BEYOND THE NUMBERS
Bloomberg’s Evan Soltas correctly points out that Congress could do more to fund “program-integrity” efforts across the federal government, including at the Social Security Administration (SSA). We have long agreed (see here and here.) At SSA, such funding pays for efforts to weed out improper benefit payments in Social Security disability insurance (DI) and Supplemental Security Income (SSI) — efforts that more than pay for themselves and don’t compete with other worthwhile priorities.
As we’ve explained, the 2011 Budget Control Act (BCA) allows Congress to provide a specified amount of extra funding each year for certain program-integrity activities. These special funding increases don’t require offsetting cuts in other non-defense programs; in effect, they’re outside the BCA’s annual caps on discretionary funding.
At SSA, the extra money pays for reviews of SSI recipients’ financial status (to ensure that they’re still eligible for benefits) and for “continuing disability reviews” in both DI and SSI (to end payments to beneficiaries who’ve recovered from their impairments).
Continuing disability reviews shrink eventual benefit payments by over $9 for every $1 they cost, according to the SSA actuaries. The payoff of SSI financial redeterminations is only slightly lower, an estimated $6 for every $1 in costs. In short, these efforts reduce the deficit.
Congress nevertheless failed to take full advantage of the BCA in 2012, authorizing just $483 million of the allowable $623 million. (That extra allowance comes on top of the $273 million annually that SSA must spend out of its “core” budget before it can spend any of the extra money.) Congress authorized $483 million in 2013 as well, even though the BCA allowed up to $751 million.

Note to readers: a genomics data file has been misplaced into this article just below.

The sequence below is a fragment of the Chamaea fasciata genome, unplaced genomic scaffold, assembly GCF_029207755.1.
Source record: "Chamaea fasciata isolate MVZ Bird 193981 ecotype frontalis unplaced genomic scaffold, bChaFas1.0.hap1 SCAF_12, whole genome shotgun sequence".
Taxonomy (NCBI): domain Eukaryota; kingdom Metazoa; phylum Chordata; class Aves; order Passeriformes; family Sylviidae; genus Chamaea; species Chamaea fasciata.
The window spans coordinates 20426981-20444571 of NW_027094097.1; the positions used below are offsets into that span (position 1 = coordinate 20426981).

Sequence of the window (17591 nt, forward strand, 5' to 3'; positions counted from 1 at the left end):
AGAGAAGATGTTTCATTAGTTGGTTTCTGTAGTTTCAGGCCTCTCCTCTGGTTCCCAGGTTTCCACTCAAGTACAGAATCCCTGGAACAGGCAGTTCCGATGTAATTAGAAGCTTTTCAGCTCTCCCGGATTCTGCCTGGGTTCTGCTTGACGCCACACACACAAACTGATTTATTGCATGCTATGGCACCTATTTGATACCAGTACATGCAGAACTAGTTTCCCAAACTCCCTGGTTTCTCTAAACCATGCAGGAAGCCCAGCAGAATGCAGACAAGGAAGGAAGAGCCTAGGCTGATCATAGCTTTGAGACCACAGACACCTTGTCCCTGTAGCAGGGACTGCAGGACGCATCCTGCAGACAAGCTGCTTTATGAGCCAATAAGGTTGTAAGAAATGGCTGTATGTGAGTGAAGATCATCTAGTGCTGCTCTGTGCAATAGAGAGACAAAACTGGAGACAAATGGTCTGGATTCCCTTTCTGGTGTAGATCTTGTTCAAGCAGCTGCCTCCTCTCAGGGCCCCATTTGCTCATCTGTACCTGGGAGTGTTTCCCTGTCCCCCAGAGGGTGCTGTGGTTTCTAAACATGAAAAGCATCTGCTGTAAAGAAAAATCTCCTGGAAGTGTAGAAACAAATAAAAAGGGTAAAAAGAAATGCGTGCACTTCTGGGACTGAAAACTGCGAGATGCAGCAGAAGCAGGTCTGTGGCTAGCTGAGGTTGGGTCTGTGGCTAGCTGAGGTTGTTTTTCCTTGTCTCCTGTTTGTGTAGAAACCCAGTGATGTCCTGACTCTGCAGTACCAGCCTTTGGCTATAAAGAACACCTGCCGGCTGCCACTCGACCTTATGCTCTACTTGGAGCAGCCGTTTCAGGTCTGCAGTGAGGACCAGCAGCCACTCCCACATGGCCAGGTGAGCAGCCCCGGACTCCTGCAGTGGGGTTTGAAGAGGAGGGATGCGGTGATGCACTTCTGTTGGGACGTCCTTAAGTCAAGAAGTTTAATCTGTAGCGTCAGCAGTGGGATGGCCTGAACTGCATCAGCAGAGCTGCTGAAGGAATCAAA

In sum, Congress has underfunded SSA’s program-integrity work by over $400 million over the past two years. Over the long run, we’d expect that to cost $2.5 billion to $3.5 billion in unnecessary benefit costs (see graph).
President Obama unsuccessfully sought the full amount of program-integrity funding in both years. For 2014 and beyond, he’s trying a different tack — removing such funding entirely from the appropriations fray and turning it into “mandatory” funding that doesn’t depend on annual action by Congress. (For the Congressional Budget Office’s analysis, see here.) But Congress hasn’t acted on that proposal.
Program-integrity activities are a sensible, money-saving step that Congress has neglected. Soltas is right: starving the watchdogs is bad policy.